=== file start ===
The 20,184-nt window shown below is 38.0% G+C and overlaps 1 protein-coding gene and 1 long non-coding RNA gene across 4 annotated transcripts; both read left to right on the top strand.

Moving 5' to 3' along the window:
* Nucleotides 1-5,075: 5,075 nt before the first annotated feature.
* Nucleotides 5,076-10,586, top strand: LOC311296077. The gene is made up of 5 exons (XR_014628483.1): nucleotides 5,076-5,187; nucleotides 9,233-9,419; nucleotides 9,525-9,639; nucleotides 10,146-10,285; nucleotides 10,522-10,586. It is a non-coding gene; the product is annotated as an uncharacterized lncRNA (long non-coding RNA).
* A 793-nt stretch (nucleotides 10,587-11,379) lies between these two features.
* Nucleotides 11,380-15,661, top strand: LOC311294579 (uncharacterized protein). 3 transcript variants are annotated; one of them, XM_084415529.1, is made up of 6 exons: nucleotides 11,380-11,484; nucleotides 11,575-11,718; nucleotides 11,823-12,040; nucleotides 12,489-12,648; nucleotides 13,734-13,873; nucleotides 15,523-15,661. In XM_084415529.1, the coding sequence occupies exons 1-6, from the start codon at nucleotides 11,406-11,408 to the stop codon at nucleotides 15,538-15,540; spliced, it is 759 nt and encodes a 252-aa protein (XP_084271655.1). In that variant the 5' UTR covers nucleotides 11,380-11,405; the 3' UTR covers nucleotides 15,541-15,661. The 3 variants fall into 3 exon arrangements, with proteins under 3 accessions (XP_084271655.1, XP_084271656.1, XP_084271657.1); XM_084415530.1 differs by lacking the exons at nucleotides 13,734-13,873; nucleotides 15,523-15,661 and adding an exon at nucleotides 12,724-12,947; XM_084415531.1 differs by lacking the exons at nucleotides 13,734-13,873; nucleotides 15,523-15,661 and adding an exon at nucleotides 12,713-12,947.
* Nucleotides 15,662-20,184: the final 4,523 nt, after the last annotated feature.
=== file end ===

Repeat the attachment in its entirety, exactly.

The 20,184-nt window shown below is 38.0% G+C and overlaps 1 protein-coding gene and 1 long non-coding RNA gene across 4 annotated transcripts; both read left to right on the top strand.

Moving 5' to 3' along the window:
* Nucleotides 1-5,075: 5,075 nt before the first annotated feature.
* Nucleotides 5,076-10,586, top strand: LOC311296077. The gene is made up of 5 exons (XR_014628483.1): nucleotides 5,076-5,187; nucleotides 9,233-9,419; nucleotides 9,525-9,639; nucleotides 10,146-10,285; nucleotides 10,522-10,586. It is a non-coding gene; the product is annotated as an uncharacterized lncRNA (long non-coding RNA).
* A 793-nt stretch (nucleotides 10,587-11,379) lies between these two features.
* Nucleotides 11,380-15,661, top strand: LOC311294579 (uncharacterized protein). 3 transcript variants are annotated; one of them, XM_084415529.1, is made up of 6 exons: nucleotides 11,380-11,484; nucleotides 11,575-11,718; nucleotides 11,823-12,040; nucleotides 12,489-12,648; nucleotides 13,734-13,873; nucleotides 15,523-15,661. In XM_084415529.1, the coding sequence occupies exons 1-6, from the start codon at nucleotides 11,406-11,408 to the stop codon at nucleotides 15,538-15,540; spliced, it is 759 nt and encodes a 252-aa protein (XP_084271655.1). In that variant the 5' UTR covers nucleotides 11,380-11,405; the 3' UTR covers nucleotides 15,541-15,661. The 3 variants fall into 3 exon arrangements, with proteins under 3 accessions (XP_084271655.1, XP_084271656.1, XP_084271657.1); XM_084415530.1 differs by lacking the exons at nucleotides 13,734-13,873; nucleotides 15,523-15,661 and adding an exon at nucleotides 12,724-12,947; XM_084415531.1 differs by lacking the exons at nucleotides 13,734-13,873; nucleotides 15,523-15,661 and adding an exon at nucleotides 12,713-12,947.
* Nucleotides 15,662-20,184: the final 4,523 nt, after the last annotated feature.